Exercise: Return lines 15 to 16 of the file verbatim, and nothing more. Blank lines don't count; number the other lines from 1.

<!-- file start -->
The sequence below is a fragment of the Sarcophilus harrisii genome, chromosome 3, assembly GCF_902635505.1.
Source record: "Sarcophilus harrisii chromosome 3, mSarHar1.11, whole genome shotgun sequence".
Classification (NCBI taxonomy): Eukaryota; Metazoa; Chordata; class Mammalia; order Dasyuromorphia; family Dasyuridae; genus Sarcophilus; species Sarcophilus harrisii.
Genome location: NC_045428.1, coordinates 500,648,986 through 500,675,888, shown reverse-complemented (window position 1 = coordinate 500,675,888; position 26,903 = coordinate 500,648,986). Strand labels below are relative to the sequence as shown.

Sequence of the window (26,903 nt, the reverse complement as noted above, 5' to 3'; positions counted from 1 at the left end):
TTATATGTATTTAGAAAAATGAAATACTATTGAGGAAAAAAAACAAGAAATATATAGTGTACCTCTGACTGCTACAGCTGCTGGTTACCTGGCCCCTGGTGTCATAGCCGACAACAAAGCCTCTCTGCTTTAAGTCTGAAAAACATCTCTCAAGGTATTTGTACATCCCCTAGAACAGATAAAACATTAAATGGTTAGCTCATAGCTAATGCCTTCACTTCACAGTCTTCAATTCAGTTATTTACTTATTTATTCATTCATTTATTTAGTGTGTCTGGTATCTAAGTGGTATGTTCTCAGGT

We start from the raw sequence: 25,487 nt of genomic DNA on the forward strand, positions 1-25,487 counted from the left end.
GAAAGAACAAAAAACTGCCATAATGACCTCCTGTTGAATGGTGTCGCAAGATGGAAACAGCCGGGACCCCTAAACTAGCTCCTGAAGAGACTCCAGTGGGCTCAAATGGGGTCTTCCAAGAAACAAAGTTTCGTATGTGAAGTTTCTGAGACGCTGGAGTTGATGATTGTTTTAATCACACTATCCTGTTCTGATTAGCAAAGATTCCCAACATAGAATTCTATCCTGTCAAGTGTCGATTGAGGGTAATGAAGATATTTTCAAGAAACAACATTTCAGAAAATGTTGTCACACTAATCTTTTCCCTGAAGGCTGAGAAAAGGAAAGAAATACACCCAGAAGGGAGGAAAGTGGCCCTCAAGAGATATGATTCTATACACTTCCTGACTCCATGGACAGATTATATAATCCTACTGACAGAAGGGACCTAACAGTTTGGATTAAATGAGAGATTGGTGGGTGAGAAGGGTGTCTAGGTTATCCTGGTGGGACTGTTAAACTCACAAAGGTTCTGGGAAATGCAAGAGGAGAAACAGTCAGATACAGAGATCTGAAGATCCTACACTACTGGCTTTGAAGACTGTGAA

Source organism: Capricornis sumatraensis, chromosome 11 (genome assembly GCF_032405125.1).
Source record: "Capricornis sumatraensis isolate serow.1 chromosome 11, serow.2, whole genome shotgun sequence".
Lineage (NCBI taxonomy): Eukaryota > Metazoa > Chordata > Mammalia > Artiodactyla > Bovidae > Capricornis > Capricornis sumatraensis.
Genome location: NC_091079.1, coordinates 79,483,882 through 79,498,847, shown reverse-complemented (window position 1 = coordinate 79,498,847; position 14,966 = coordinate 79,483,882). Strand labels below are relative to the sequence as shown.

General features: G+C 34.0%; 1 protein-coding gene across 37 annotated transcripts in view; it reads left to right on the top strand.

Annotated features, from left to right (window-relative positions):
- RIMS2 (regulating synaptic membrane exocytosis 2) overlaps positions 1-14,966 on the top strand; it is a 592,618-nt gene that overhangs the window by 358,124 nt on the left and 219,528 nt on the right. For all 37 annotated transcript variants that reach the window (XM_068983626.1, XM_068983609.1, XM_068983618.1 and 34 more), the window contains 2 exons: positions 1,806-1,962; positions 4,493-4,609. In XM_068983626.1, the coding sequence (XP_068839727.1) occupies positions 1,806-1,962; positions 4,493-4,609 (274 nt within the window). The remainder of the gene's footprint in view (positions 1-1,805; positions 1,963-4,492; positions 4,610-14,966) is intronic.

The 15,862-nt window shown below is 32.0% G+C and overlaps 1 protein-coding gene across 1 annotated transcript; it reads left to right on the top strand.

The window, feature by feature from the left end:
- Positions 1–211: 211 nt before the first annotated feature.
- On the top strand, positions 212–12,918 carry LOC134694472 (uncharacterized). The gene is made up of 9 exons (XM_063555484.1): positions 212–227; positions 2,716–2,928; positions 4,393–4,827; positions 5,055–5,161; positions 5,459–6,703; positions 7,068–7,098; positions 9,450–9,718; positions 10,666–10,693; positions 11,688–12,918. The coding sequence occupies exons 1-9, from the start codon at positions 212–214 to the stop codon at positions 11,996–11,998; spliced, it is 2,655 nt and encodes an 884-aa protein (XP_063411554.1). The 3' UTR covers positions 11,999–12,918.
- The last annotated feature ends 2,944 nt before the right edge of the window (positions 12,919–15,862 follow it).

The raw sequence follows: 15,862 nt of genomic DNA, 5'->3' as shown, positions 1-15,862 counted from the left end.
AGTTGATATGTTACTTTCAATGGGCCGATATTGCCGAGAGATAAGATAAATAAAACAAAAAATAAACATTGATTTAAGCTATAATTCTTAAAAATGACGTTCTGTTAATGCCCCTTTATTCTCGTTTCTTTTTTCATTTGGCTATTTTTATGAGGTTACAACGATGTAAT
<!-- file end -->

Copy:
- RIMS2 (regulating synaptic membrane exocytosis 2) overlaps positions 1-14,966 on the top strand; it is a 592,618-nt gene that overhangs the window by 358,124 nt on the left and 219,528 nt on the right. For all 37 annotated transcript variants that reach the window (XM_068983626.1, XM_068983609.1, XM_068983618.1 and 34 more), the window contains 2 exons: positions 1,806-1,962; positions 4,493-4,609. In XM_068983626.1, the coding sequence (XP_068839727.1) occupies positions 1,806-1,962; positions 4,493-4,609 (274 nt within the window). The remainder of the gene's footprint in view (positions 1-1,805; positions 1,963-4,492; positions 4,610-14,966) is intronic.

The 15,862-nt window shown below is 32.0% G+C and overlaps 1 protein-coding gene across 1 annotated transcript; it reads left to right on the top strand.